Inclusion StatementEleven out of the twelve people working on this film are Latin American, and it is entirely produced in Ecuador. It was written and directed by a rainforest conservationist with the mission to spark a new language for the conservation movement.
About The Project
Why are we slowly killing our planet? I believe there's a psychological reason at play. It has to do with a sense of separateness from the natural world. What is the opposite of this phenomenon? What would it look like to experience genuine intimacy with the natural world?
This is what Kissing Gaia is about. It's based on a series of real-life intimate encounters with Gaia, dating back to 2002, that have taken place in Ecuador. The intimacy is triggered by a sacred cactus that grows wild in the mountains. The flesh of this cactus contains one of the most powerful psychedelic alkaloids on earth, called mescaline. When the flesh of this cactus is consumed by people, that sense of separateness dissolves. And the intimacy begins.
This film is almost finished!
Kissing Gaia was written and directed by Jerry Toth, starring Nabilia Ganem, with cinematography by Camilo Coba. We are so close to finishing this film! Almost all of the footage has already been shot. We need your help to put it all together and complete this project. Check out our Wishlist to see where your money is going, and read the story below for Why. Thank you for going this final mile with us.
A sacred cactus
Ancient cultures called it Huachuma. The Spanish named it San Pedro. Botanists call it Echinopsis pachanoi. It is a cousin of Peyote, and most notably contains one of the psychoactive alkaloid known as mescaline.
The first time I came to Ecuador, in 2002, I was told about a valley where this cactus grows wild, and I was told how to harvest and prepare it myself. With no further information, I took a ten-hour bus ride, climbed to the top of a mountain, and found the cactus. I reverently cut off it's arm and hiked back down to a small shack I was renting in the forest below. As instructed, I peeled the flesh of the cactus and boiled it for many hours, reducing it to a concentrated green liquid. The next morning I woke up and drank it, alone. That's when everything started for me. You can read the full story in the article "DIY Mescaline: How to explore San Pedro without a guide," published in Medium last year.
After my first experience with San Pedro, I eventually moved to Ecuador. I have since gone back to this valley every couple of years to repeat the ritual. One of the outcomes of this ritual was the creation of an 1,700-acre rainforest preserve in Ecuador. This forest is also where I live for much of the year. The flesh of this cactus has fundamentally reoriented one human's relationship with the natural world. And there's a bunch of us out there.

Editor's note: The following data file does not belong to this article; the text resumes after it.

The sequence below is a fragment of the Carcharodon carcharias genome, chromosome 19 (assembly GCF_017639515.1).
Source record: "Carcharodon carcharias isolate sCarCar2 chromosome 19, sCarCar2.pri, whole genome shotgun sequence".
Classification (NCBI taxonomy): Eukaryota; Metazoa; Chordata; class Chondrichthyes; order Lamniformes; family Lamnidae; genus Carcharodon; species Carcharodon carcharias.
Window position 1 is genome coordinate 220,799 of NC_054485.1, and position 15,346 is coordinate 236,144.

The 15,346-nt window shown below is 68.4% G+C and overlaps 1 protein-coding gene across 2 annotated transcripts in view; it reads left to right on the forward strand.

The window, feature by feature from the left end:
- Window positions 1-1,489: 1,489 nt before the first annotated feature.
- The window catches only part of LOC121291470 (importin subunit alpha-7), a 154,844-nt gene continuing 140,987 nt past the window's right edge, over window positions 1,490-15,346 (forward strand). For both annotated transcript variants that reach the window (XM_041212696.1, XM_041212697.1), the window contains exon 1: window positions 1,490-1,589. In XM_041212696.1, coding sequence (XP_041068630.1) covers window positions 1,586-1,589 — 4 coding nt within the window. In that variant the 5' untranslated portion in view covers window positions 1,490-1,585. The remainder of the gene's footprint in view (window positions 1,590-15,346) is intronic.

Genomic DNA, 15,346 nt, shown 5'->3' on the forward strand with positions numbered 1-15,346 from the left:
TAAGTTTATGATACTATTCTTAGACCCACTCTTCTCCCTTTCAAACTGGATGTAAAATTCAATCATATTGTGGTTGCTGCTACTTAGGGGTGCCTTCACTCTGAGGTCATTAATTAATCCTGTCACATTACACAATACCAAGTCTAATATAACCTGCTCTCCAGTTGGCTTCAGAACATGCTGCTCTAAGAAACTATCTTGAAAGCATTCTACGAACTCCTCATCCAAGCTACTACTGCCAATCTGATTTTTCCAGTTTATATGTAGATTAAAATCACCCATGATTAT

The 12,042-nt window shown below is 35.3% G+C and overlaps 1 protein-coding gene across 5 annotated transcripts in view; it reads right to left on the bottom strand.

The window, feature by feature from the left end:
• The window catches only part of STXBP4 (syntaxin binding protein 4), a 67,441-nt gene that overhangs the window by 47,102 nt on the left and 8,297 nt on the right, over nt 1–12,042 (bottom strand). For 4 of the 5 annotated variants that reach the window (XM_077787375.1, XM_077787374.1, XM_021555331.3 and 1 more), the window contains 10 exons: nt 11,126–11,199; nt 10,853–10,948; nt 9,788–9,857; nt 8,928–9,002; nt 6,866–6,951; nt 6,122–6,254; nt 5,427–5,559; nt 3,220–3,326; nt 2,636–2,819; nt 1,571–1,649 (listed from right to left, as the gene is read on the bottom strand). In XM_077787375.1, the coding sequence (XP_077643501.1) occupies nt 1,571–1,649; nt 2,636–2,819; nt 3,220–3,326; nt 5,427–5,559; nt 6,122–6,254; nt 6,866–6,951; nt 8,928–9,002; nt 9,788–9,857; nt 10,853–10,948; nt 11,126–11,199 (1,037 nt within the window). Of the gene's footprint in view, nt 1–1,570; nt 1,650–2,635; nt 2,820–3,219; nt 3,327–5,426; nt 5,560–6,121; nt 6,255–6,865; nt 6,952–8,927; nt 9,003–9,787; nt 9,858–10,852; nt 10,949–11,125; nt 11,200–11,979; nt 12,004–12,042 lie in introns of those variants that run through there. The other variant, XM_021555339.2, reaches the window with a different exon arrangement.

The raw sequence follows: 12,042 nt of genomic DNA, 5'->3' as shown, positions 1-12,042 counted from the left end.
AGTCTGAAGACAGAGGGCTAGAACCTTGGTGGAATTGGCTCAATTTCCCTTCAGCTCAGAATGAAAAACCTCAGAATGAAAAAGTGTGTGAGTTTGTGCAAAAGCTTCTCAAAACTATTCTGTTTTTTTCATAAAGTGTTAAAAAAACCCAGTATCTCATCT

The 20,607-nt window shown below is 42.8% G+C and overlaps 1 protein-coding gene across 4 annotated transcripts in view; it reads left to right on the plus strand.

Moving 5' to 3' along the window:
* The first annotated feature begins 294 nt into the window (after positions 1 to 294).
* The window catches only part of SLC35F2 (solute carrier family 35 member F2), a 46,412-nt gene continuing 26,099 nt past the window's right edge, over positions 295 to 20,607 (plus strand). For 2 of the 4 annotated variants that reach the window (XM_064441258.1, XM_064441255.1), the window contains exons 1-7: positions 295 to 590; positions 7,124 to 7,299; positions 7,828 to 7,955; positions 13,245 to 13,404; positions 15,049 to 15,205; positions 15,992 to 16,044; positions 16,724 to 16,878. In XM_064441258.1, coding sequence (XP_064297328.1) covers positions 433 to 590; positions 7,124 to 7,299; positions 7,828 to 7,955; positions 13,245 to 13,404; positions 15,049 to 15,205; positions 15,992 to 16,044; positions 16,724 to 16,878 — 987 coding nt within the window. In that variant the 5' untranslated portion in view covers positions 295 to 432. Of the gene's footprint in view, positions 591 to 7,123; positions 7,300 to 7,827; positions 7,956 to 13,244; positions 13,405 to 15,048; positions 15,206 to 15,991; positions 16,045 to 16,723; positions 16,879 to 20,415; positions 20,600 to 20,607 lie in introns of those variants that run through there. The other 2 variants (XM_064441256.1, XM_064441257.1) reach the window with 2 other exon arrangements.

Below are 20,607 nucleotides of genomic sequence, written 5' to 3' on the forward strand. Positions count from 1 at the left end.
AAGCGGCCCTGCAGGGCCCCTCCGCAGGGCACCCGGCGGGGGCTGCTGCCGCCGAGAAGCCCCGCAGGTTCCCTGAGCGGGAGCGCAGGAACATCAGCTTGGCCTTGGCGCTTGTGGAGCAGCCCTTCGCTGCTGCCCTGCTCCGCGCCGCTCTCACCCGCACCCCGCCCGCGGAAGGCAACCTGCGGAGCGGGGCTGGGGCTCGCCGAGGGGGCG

Abuse of the natural world
And yet, the planet continues to be pillaged. It is my belief that the root cause of this pattern, on a level even deeper than economics, is a fundamental sense of separation that most people feel from the natural world. This feeling of separation is actually an illusion. It is a scientific fact that human beings are just as much a part of nature as trees and rocks and other animals. How do we reawaken a sense of connection to our biosphere, on a visceral level?
I don’t think the answer is an intellectual one. The feeling of connection isn’t something that comes from the head. It comes from some other place. At the risk of putting a name to it, perhaps it could be called an underlying sense of awareness, or consciousness, or an internal compass. Plant medicine and other psychedelic substances aren’t the only ways to engage that internal compass. For many people, however, these tools are an extremely effective way to trigger a change in consciousness. It's not about thinking that we're inextricably a part of the whole thing. It's about knowing it, deeply and experientially.
The Plot...and a new language for the conservation movement
After working as a professional conservationist for more than a decade by now, I have grown accustomed to speaking about nature in the terms that our society is most comfortable with—using data points that quantify things like species numbers, tons of carbon, percentages, etc. But I don’t think numbers like this tell the whole story. And in many cases, they do a poor job of inspiring action.
Kissing Gaia is our attempt at engaging the single most important issue of our time—the existential threat that life on earth currently faces—through a spiritual and even sensual lens. The main character, played beautifully by Nabilia Ganem, is a seeker. She leaves the city in search of a connection with herself and with the system of life that supports her existence. Perhaps she's also seeking a connection with that underlying force from which all life is ushered into being.
The ritual that this woman undertakes is a very close approximation of my own personal ritual that I’ve been practicing in Ecuador for the past seventeen years. She climbs to the top of a mountain to harvest an arm of cactus from a wild stand of San Pedro. Then she descends down into the forest to prepare the sacred brew alone. There are no human structures in this film. To sleep, she strings up a hammock between two massive trees. She drinks water directly from the stream. She boils the cactus over a fire of fallen tree branches. In the morning, she drinks the liquid. And then she is seduced.